• In the meanwhile, the introduction of the death penalty for the rapists of children has put them in greater danger. Half of India’s children are sexually abused. Research demonstrates that very often those who abuse the children are family members or caregivers, Thanks to the death penalty, they often silence the children with great brutality, sometimes even murdering them, to conceal evidence.
  • On top of that, a clause was introduced in the Child Labour (Prohibition) Act of 2016 allowing children to work in “family enterprises” making at-risk children more vulnerable and confining them to caste-based occupations.
  • In another regressive measure, the Juvenile Justice Act was amended to allow for children, between the ages of 16 and 18, to be tried as adults in case of heinous offenses. Research shows, putting children into the criminal justice system further criminalizes them. Child rights activists and international children organizations say these children need education and an opportunity to reform and rehabilitation.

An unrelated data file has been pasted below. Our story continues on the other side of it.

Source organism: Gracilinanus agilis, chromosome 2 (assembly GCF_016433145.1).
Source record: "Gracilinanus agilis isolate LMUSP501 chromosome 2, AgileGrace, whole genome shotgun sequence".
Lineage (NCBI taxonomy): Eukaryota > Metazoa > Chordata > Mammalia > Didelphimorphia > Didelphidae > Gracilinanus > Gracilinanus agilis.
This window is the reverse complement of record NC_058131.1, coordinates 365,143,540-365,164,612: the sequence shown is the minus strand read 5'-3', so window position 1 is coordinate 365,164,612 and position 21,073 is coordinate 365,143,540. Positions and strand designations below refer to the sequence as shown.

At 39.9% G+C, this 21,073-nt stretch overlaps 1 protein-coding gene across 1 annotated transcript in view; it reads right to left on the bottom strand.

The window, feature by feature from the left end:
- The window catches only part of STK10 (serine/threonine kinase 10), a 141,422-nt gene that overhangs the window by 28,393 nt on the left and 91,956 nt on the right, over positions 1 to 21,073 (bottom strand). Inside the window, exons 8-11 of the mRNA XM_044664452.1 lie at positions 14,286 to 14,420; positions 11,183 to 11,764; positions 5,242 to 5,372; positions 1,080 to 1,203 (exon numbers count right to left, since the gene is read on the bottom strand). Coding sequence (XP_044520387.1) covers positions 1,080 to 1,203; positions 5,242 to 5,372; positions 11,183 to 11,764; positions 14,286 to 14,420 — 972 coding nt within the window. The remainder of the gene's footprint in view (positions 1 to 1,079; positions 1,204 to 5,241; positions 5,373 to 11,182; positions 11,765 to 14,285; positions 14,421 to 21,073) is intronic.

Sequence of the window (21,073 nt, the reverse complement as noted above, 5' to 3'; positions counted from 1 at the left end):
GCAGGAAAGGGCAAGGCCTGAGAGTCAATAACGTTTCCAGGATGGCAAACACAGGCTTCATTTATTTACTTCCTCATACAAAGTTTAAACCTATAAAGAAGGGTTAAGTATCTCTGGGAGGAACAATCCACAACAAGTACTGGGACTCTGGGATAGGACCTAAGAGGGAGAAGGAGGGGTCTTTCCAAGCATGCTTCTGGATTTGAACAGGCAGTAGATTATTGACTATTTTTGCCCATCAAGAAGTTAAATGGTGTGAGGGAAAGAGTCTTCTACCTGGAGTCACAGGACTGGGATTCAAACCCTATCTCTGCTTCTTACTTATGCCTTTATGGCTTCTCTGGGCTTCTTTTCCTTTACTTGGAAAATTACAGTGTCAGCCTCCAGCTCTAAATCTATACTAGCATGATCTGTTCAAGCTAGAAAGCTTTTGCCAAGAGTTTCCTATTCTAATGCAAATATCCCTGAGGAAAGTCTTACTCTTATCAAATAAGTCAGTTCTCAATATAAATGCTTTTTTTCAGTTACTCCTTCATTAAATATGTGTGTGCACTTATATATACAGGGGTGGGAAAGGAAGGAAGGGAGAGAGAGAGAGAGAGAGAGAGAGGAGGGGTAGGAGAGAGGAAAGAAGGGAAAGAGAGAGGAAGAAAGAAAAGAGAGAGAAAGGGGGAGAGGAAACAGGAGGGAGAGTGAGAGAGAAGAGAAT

Education: The chances of a disadvantaged child fighting for a better future are being further smothered as free schools are being shut down and scholarships for higher education are being de-funded.

  • Budgets for post matric scholarship scheme for SCs has been reduced by 60%; for girls’ hostel for SCs by 40.32 %; for post matric scholarship for OBCs by 17.35% and boys and for girls’ hostel for OBCs by 40%. Children with disabilities still ‘dream’ for inclusion.

History and science textbooks have been rewritten and now blatantly misrepresent historical facts by replacing them with myths. Textbooks and courses are re-enforcing regressive gender stereotypes.

  • Girls are being groomed in some schools and universities to be “trained” in wifehood rather than career aspirations. In a Madhya Pradesh University, a three- month course on wifehood was introduced last year. A recent report by World Bank reveals that educated girls are dropping out of the workforce because they are being groomed to aspire for marriage first.